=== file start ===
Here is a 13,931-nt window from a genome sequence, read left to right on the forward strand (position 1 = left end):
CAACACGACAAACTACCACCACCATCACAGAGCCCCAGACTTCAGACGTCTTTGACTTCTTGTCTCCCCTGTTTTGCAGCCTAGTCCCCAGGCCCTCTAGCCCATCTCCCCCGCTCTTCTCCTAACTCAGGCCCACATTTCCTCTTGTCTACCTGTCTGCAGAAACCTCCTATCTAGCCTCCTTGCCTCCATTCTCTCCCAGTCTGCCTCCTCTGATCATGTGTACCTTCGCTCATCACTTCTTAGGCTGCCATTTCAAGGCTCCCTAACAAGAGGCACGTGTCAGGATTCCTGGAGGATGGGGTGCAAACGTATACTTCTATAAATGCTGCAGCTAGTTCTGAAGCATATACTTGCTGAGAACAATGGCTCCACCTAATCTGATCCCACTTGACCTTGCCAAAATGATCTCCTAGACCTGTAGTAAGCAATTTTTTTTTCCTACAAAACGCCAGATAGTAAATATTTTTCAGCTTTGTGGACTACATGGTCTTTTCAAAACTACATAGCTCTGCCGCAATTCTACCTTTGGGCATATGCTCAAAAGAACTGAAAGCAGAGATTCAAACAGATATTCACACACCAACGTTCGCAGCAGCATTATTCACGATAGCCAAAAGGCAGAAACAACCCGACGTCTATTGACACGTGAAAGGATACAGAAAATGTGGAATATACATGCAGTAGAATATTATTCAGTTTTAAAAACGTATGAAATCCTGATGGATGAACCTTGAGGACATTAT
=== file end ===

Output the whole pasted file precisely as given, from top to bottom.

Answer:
Here is a 13,931-nt window from a genome sequence, read left to right on the forward strand (position 1 = left end):
CAACACGACAAACTACCACCACCATCACAGAGCCCCAGACTTCAGACGTCTTTGACTTCTTGTCTCCCCTGTTTTGCAGCCTAGTCCCCAGGCCCTCTAGCCCATCTCCCCCGCTCTTCTCCTAACTCAGGCCCACATTTCCTCTTGTCTACCTGTCTGCAGAAACCTCCTATCTAGCCTCCTTGCCTCCATTCTCTCCCAGTCTGCCTCCTCTGATCATGTGTACCTTCGCTCATCACTTCTTAGGCTGCCATTTCAAGGCTCCCTAACAAGAGGCACGTGTCAGGATTCCTGGAGGATGGGGTGCAAACGTATACTTCTATAAATGCTGCAGCTAGTTCTGAAGCATATACTTGCTGAGAACAATGGCTCCACCTAATCTGATCCCACTTGACCTTGCCAAAATGATCTCCTAGACCTGTAGTAAGCAATTTTTTTTTCCTACAAAACGCCAGATAGTAAATATTTTTCAGCTTTGTGGACTACATGGTCTTTTCAAAACTACATAGCTCTGCCGCAATTCTACCTTTGGGCATATGCTCAAAAGAACTGAAAGCAGAGATTCAAACAGATATTCACACACCAACGTTCGCAGCAGCATTATTCACGATAGCCAAAAGGCAGAAACAACCCGACGTCTATTGACACGTGAAAGGATACAGAAAATGTGGAATATACATGCAGTAGAATATTATTCAGTTTTAAAAACGTATGAAATCCTGATGGATGAACCTTGAGGACATTAT